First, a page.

illlumin8: 8 nights, 8 spotlights
This Chanukkah R’ Sharon Brous of IKAR (LA) and Amichai Lau-Lavie of Lab/Shul (NY) collaborate to create a virtual ritual upgrade toolkit getting us to shine our light with more purpose and intention. For 8 nights, illlumin8 will instigate conversations as the candles burn, so we can elaborate, recalibrate and celebrate!
Compassion8, Night Three (Dr. Ruth’s Advice)
People, I implore: do not light these lights alone.
Take Nina. 55, divorced, Israeli immigrant, living alone in NYC. She refused to light Chanukah’s candles this year or go to Thanksgiving. when I called her last night she was angry and defiant – ‘who needs this?’ – trapped in her own vicious circle of feeling betrayed by the world. The last thing she needs, she says, is to light candles and bless a God she no longer believes in and but now also blames for her being alone. How many like Nina are out there today, bitter and alone and feeling isolated? Recent research proves what every poet knows and each of us experienced: loneliness can kill you.
We all take turns being alone and sometimes lonely. I am often there myself. And so, I ask: let’s not light these lights alone. Fire is our oldest tool against the cold. Can we be compassion8 and plan ahead to think who we will light with tonight, or tomorrow,or the nights to come, to shine our light on one of the modern world’s worst afflictions: being so connected and yet so very alone? Reach out, with compassion, and invite someone to light up – for the simple reason of being less alone. I think that that is the first thing Nina – and so many of us – need. Not the God part necessarily, the religious obligation – but the human warmth and the act of lighting a candle or three with hope. Check out what the world’s beloved sex therapist had to say to that: Dr. Ruth’s Chanukah Advice.
The Thankschanukah combo got me rearranging Tupperware with leftovers this morning and thinking about Nina and about how critical – like oxygen – it is for us to come together and celebrate what matters in life. Family, friends, strangers and neighbors gathered yesterday for a ritual that transcends national political or religious lines and is simply about the oldest human need for connection, for being together. And now that the turkeys are over, we Jews are left with six more nights that can be more of the same, or can keep getting better. Each remaining night of Chanukah this year, and every year, can be, ought to be, another opportunity for conscious and deliberate togetherness, not just with the family and friends we know and love and live with – but beyond – to include others in our wider circles who also really need the warmth, the light, the relief from loneliness, depression, the shame of all that’s dark.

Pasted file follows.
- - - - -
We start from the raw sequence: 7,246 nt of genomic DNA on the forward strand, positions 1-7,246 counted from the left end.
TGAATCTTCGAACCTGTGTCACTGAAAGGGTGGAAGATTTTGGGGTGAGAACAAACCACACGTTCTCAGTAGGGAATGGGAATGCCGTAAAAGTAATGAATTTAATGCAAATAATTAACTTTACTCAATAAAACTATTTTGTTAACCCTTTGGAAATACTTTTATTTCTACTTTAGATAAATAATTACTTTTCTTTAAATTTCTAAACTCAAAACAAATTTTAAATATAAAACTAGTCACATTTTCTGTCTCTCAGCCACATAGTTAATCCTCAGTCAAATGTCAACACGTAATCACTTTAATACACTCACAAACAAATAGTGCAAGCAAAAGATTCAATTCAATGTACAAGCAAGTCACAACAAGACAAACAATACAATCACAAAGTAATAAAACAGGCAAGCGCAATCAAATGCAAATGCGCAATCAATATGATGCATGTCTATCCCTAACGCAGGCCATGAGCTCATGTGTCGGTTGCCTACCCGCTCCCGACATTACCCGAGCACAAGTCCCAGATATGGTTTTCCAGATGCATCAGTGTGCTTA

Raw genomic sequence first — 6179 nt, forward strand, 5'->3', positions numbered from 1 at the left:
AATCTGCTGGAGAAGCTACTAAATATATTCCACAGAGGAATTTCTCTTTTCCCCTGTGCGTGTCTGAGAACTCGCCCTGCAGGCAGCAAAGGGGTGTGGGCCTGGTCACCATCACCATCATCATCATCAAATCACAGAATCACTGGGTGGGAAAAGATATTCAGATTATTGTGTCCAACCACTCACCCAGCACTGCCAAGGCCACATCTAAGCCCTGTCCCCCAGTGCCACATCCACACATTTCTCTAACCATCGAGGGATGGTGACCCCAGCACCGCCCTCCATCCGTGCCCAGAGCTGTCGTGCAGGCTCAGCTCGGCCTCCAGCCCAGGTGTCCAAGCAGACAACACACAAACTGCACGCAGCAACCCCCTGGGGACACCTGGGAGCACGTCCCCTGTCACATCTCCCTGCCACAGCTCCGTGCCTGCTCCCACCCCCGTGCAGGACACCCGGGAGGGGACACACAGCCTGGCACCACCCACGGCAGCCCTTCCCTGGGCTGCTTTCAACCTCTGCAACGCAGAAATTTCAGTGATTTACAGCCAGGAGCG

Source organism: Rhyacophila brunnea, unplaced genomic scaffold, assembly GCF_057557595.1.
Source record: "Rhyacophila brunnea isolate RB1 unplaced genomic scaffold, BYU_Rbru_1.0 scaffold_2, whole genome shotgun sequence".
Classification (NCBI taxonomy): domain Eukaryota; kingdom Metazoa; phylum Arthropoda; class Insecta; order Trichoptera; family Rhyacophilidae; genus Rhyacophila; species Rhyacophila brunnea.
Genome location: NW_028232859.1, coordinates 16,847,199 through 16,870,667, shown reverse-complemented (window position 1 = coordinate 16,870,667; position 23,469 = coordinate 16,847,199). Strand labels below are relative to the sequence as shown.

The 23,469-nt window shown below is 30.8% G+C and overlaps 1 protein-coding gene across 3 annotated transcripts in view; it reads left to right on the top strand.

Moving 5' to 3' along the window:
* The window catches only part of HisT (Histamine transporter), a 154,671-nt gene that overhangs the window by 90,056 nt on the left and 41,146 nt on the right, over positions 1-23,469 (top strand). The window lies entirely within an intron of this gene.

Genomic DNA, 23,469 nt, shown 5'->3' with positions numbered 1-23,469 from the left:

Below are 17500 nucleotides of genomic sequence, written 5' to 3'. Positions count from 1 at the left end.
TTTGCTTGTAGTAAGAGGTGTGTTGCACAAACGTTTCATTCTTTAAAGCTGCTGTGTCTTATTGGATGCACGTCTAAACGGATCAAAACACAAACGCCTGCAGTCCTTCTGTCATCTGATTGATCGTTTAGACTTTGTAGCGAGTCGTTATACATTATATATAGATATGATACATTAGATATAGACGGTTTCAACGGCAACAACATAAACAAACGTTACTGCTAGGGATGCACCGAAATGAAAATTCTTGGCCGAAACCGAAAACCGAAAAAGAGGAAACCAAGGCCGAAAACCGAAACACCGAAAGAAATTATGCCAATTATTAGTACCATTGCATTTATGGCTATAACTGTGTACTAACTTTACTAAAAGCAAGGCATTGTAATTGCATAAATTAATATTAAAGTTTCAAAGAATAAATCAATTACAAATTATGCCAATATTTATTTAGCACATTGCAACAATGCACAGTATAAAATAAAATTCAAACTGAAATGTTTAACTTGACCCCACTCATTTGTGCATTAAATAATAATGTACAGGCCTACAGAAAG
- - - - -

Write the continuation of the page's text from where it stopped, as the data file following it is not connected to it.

Tonight begins the Shabbat of Chanukah, with three candles in the menorah, two or more for the Sabbath Queen, and I hope that our tables are extended to include the single, widow, orphan, immigrant and stranger that the Torah reminds us to always remember because we were once those and we will be again, and because this extension of compassion is that only thing to break the vicious cycle of the dark.
Nina won’t come out tonight, though I asked and asked. But I told her, instead, that at 4pm EST today, just before Shabbat, I will be on my Facebook page, lighting up my menorah before heading out to friends uptown. I’m inviting her and now all of you to join me. Comment, post, be present even via virtual. It’s not as good as looking good in candle-light, but it’s good enough, for now.
Let’s light up the dark and celebrate compassion, human care, with a simple gesture of hope and connection. Shabbat Shalom and go night #3!
PS happy birthday R Sharon! May the 40 portals open onto vast realms of mystical meanings and ever growing grace, compassion, love.)
PPS Turns out that both R Sharon and I spoke about this very issues on Yom Kippur. Check out R Sharon’s Kol Nidrei sermon on podcast: The Amen Effect.